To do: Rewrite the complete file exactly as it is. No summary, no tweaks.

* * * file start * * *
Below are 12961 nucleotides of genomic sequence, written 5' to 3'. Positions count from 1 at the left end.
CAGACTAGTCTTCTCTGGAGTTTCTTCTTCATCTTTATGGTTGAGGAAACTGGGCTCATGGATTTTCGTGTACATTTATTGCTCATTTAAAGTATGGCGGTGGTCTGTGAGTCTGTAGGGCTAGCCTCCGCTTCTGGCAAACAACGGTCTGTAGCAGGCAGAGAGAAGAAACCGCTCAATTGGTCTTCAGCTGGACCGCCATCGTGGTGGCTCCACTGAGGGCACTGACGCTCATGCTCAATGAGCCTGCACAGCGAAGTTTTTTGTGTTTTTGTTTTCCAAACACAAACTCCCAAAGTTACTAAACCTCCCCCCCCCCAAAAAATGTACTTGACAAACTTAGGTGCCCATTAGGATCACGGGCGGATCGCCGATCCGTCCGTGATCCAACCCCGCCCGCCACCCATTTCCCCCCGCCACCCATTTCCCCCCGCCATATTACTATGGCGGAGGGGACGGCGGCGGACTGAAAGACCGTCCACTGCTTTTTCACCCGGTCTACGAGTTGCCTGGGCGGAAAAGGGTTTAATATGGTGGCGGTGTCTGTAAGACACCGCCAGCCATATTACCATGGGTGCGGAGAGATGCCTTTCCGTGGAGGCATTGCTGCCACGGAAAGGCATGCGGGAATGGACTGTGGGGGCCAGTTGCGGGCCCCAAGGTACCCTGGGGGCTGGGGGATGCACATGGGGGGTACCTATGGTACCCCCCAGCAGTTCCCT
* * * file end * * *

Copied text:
Below are 12961 nucleotides of genomic sequence, written 5' to 3'. Positions count from 1 at the left end.
CAGACTAGTCTTCTCTGGAGTTTCTTCTTCATCTTTATGGTTGAGGAAACTGGGCTCATGGATTTTCGTGTACATTTATTGCTCATTTAAAGTATGGCGGTGGTCTGTGAGTCTGTAGGGCTAGCCTCCGCTTCTGGCAAACAACGGTCTGTAGCAGGCAGAGAGAAGAAACCGCTCAATTGGTCTTCAGCTGGACCGCCATCGTGGTGGCTCCACTGAGGGCACTGACGCTCATGCTCAATGAGCCTGCACAGCGAAGTTTTTTGTGTTTTTGTTTTCCAAACACAAACTCCCAAAGTTACTAAACCTCCCCCCCCCCAAAAAATGTACTTGACAAACTTAGGTGCCCATTAGGATCACGGGCGGATCGCCGATCCGTCCGTGATCCAACCCCGCCCGCCACCCATTTCCCCCCGCCACCCATTTCCCCCCGCCATATTACTATGGCGGAGGGGACGGCGGCGGACTGAAAGACCGTCCACTGCTTTTTCACCCGGTCTACGAGTTGCCTGGGCGGAAAAGGGTTTAATATGGTGGCGGTGTCTGTAAGACACCGCCAGCCATATTACCATGGGTGCGGAGAGATGCCTTTCCGTGGAGGCATTGCTGCCACGGAAAGGCATGCGGGAATGGACTGTGGGGGCCAGTTGCGGGCCCCAAGGTACCCTGGGGGCTGGGGGATGCACATGGGGGGTACCTATGGTACCCCCCAGCAGTTCCCT